One day I want to become a lawyer. Be able to defend people; possibly own my own legal firm, and ultimately end up as a judge. Thanks to the women who fought so hard to give me my rights, I’m able to contemplate what I want to be later on in life. But, even though I’m pretty sure about my future in the legal world, I know it won’t come without a cost.
I’m used to being treated as an equal by my peers, family, and professors. I can’t really say that I’ve experienced discrimination based on my gender. So I’m a bit worried that when I become a lawyer I won’t know how to handle myself in a “man’s” world. Let’s face it, women make up only a fraction of the legal profession. Women comprise 29.1% of all lawyers according to the American Bar Association Research team. That means that less than 20% of these women are named partners within their law firms, and only 11.1% actually make it as judges (U.S. Supreme Court included). The odds of me becoming a judge are a bit slim, statistics-wise, but not impossible.
And so, I actually want to talk about why it’s important for women to have a voice within the legal world to make this possible. The few women who are already lawyers, judges, paralegals are placed second to their male counterparts, simply because of gender. Women are criticized on their education, their clothes, their ability to simultaneously be a mother and a partner. What’s worse is that even though the law supports women when it comes to motherhood and other circumstances, the perspective of their male coworkers often times devalue the nature of the regulation. Take for instance the FLMA (Family & Medical Leave Act). It clearly allows for women to take time off one they are pregnant, in labor, and after their pregnancy. In fact, it is mandatory for each work place to have this (it can also be for men who need to take care of their families). But, even with this law, women are discriminated. They are seen as weak and undervalued.
And because of their underrepresentation, there really is no avenue for them to change the perception men have about them. Women need to realize that they have just as much power as their male counterparts, and the sooner they take a stand within their legal professions, the sooner they will have respect. Women have to stand tall. If former women who had no rights to fall back on were able to FIGHT for their rights and defy all stereotypes, what’s stopping us? We have the rights, we have leverage! We’re in the legal profession for a reason. If men try to bring us down by stereotypes, then we can easily pick ourselves up using logic and the law. Women are lawyers, paralegals, judges…they should act like it. I know that retaliation, being ostracized, discrimination can hurt and can make for a horrible environment to work in. Still, it’s not enough anymore to be the one who understands men, who goes out of her way to make things more peaceful in the work environment. Doing that doesn’t solve anything.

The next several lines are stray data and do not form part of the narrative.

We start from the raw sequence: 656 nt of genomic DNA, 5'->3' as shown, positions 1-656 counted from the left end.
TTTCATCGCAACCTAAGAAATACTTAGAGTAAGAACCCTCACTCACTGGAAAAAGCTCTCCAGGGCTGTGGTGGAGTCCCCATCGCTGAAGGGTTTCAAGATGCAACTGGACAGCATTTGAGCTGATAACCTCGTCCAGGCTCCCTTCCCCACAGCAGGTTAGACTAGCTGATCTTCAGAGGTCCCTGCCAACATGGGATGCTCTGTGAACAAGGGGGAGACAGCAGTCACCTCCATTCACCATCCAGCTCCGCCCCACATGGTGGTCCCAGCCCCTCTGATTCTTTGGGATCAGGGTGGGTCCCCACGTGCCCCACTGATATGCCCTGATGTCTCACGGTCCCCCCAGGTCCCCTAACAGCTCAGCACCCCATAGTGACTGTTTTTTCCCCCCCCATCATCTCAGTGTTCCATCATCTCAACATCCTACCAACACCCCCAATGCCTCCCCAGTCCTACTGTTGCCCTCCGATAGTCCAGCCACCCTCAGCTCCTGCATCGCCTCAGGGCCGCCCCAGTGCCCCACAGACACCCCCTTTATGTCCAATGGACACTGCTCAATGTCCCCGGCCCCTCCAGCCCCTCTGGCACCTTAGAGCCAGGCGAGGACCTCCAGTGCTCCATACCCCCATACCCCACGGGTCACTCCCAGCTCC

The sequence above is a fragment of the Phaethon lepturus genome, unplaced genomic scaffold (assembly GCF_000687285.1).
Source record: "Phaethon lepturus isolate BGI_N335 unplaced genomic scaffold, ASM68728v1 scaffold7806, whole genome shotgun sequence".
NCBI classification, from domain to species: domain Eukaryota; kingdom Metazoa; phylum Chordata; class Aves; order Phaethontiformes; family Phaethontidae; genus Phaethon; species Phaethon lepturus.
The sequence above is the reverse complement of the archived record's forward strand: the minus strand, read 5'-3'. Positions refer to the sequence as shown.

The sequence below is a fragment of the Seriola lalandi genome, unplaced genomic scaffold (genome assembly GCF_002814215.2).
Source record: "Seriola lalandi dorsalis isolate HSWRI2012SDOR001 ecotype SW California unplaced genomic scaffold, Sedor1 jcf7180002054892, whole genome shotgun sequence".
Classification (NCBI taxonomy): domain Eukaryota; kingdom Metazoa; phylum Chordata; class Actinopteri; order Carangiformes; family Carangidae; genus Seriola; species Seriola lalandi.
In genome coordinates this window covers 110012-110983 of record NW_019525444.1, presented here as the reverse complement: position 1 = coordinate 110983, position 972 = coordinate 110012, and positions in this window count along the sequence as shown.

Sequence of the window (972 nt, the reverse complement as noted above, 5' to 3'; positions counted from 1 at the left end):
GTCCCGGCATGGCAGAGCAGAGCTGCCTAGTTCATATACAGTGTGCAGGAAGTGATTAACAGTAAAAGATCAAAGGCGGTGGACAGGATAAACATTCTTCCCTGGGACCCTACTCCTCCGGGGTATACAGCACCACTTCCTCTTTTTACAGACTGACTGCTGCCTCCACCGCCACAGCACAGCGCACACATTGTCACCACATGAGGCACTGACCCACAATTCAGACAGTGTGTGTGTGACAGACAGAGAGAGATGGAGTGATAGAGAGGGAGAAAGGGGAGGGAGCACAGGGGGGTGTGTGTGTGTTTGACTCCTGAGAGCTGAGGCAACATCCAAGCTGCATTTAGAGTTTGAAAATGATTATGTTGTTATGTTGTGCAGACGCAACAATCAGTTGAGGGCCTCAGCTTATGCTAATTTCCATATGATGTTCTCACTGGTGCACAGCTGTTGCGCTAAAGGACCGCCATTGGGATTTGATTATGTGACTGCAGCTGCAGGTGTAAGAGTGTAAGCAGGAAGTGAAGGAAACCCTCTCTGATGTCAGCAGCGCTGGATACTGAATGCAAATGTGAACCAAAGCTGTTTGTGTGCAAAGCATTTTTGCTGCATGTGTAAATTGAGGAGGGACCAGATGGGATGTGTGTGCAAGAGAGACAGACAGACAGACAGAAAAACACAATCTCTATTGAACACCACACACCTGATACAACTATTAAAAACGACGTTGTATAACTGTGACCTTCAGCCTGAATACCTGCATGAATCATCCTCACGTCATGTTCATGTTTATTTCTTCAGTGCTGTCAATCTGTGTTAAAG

I guess what I’m trying to say is that women shouldn’t walk around with a burden on their shoulders and shouldn’t take anything from any male coworker (of course only when she’s disrespected). She obtained a position for a reason, and she should remind herself of that reason every time she feels as a minority.
The Woman Behind the Legal World Section:
Christina Ontiveros is an undergraduate at UC Berkeley. She is double majoring in Legal Studies and Anthropology, and is an excellent and dedicated student. She is passionate and loyal; we can all count ourselves lucky that one day she might just be our lawyer!